Line: “I was a coward. I went to war.”
From: “On the Rainy River” from The Things They Carried by Tim O’Brien.
These two simple, declarative sentences conclude O’Brien’s complex short story “On the Rainy River” which details the emotional anguish O’Brien wrestled with while considering the following… to accept his Vietnam draft notice or abandon his family, trash his patriotic duty and flee to Canada.
The power of this excerpt lies in its brevity–like someone telling a shameful story or a confession of sorts. You feel that each sentence is a story in itself. And the speaker is being vulnerable yet you get the sense he’s holding back a great deal.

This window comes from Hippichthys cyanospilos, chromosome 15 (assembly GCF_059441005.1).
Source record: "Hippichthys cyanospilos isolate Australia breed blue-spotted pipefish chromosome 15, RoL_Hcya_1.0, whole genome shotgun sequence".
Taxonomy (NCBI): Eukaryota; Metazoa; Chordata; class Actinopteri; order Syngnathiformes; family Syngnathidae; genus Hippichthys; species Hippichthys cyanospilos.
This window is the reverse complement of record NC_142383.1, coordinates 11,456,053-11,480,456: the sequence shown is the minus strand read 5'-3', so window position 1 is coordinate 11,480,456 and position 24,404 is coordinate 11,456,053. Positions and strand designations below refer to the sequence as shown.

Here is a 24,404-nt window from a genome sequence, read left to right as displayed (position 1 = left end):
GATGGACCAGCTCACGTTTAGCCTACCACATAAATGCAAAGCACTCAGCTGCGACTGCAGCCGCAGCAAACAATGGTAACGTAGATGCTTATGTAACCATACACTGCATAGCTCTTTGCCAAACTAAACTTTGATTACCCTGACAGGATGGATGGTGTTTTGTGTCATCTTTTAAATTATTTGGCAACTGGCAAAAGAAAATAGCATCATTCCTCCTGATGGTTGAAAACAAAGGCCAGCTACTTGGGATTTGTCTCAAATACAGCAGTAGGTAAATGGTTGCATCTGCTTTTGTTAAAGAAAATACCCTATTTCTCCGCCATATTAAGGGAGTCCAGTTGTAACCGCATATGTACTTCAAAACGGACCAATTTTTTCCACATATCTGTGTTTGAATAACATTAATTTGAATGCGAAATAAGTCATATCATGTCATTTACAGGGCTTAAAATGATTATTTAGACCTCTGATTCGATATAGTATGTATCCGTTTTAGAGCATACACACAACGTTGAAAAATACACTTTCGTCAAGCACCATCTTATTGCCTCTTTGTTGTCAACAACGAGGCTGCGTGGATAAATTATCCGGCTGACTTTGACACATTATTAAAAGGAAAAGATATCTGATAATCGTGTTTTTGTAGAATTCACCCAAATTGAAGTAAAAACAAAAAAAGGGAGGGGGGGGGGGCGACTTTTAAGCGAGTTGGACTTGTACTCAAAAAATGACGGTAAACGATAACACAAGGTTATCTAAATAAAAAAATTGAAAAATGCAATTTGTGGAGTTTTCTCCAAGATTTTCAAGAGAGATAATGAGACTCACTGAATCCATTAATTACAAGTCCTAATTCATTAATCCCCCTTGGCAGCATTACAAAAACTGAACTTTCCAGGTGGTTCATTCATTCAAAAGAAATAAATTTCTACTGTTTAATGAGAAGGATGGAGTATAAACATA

Additionally, each sentence consists of four words which creates a symmetrical and emotional bond between the sentences–packing an emotional and complicated punch.
Notice the verbs– “was” and “went”. Our soldier survived but there was nothing heroic about his experience. Even surviving doesn’t bring pride. In fact, survival may only compound the shame.In just eight words it’s clear that O’Brien holds personal ideologies over democratic, majority rule– which is foundation all Greek tragedy.
Finally, the sentences challenge our romantic Hollywood axioms– that soldiers march unafraid into the jaws of war and if they return, they strode unashamed down Broadway, under confetti rain and into the waiting arms of America.